Table 1: Crystal data and structure refinement for BSL crystal.
Figure 3: ORTEP diagram of BSL crystal.
3.2. High-Resolution X-Ray Diffractometry (HRXRD) Analysis

The rocking curves of the BSL crystals for the diffraction planes (0 0 1) were recorded in symmetrical Bragg geometry using the natural facets by performing scan with double-axis geometry [24]. The monochromated X-ray beam incident on the specimen was obtained using a high-resolution four-bounce Ge (2 2 0) monochromator. A scintillation detector was used to record the diffracted beam from the crystal sample without using any analyzer at the receiving stage before the detector to get all the possible information like the individual peaks from structural grain boundaries, scattered intensity from the dislocations, and other defects from the specimen crystal. Figure 4 shows the recorded high resolution X-ray diffraction curve for a typical BSL crystal specimen using (0 0 1) diffracting planes in symmetrical Bragg geometry by employing the multicrystal X-ray diffractometer with MoK1 radiation. The DC contains a single peak and indicates that the specimen is free from structural grain boundaries. The FWHM (full width at half maximum) of the curve is 158 arcsec which is close to the perfect real life crystal. The low values of FWHM and the low angular spread of around 500 arcsec of the DC indicate that the crystalline perfection is reasonably good. Growth conditions as well as thermodynamic considerations also result in point defects in the crystals and are unavoidable up to some extent [25].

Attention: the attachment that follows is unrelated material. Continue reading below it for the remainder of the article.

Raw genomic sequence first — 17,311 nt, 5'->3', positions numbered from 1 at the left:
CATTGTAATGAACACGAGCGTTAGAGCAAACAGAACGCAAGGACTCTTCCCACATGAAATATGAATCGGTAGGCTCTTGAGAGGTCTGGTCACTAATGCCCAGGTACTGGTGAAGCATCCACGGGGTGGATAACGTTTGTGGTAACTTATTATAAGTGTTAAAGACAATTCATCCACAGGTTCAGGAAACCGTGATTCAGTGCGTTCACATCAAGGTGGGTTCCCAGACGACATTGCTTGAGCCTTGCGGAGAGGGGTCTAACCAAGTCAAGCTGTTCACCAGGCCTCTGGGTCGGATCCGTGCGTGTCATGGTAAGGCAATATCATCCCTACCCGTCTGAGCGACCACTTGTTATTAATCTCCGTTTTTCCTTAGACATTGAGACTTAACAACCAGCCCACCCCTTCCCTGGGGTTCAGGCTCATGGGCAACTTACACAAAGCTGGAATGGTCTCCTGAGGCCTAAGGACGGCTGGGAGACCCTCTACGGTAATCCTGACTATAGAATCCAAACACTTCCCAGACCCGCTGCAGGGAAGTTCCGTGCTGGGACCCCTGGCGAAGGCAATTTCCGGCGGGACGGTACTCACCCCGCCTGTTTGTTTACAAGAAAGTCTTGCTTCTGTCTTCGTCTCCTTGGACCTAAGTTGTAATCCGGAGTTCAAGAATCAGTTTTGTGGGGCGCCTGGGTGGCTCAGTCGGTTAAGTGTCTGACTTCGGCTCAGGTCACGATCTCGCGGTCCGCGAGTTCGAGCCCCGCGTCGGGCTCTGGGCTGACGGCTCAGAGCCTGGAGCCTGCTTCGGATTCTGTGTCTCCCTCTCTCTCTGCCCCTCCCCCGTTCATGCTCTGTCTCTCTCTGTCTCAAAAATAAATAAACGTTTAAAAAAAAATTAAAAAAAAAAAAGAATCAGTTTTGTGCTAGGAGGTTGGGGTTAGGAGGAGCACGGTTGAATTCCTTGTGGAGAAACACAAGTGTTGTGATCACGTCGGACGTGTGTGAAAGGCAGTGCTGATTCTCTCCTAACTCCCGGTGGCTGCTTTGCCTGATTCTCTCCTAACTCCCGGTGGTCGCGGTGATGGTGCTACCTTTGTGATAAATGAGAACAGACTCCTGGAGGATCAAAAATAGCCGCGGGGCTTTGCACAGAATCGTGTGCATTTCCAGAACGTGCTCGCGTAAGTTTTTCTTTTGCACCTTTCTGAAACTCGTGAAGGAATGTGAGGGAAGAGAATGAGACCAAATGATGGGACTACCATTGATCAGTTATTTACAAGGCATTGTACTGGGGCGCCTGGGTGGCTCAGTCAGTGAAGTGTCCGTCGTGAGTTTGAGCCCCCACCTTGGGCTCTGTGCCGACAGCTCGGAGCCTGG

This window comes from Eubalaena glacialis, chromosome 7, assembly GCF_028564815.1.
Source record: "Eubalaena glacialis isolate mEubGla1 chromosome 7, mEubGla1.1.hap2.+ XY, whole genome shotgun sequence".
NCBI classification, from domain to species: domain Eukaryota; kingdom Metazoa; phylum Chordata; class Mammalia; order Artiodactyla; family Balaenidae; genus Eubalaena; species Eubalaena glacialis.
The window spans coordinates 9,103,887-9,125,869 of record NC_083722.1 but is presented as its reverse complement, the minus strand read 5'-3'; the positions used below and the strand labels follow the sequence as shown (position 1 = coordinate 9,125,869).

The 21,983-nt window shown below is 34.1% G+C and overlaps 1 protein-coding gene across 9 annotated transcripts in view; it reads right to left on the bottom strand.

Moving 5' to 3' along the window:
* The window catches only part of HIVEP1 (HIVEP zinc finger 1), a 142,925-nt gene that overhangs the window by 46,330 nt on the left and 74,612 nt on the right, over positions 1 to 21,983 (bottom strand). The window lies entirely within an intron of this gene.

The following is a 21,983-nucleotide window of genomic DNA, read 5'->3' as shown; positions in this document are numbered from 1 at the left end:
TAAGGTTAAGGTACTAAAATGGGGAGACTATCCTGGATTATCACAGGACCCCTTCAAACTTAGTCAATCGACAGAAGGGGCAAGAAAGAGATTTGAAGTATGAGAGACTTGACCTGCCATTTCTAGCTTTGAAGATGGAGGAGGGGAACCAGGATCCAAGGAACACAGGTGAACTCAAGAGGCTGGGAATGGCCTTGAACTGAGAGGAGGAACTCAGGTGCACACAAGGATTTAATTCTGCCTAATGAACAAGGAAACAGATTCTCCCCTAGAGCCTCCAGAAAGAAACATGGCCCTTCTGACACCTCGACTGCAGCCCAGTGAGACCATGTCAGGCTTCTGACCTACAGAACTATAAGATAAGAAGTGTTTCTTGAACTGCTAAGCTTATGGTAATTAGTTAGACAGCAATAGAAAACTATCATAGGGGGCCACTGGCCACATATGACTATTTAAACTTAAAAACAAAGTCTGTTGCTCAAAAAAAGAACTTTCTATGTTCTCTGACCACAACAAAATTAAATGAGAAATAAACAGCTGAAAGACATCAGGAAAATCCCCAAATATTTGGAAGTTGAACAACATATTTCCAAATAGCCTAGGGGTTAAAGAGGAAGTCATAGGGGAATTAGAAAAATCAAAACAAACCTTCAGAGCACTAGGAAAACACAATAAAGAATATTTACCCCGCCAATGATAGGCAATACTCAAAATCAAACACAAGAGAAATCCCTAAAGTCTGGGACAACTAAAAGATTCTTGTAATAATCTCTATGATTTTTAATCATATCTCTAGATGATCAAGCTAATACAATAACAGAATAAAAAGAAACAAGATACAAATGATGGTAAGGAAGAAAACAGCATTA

Figure 4: HRXRD curve of BSL crystal.
3.3. FT-IR Spectrum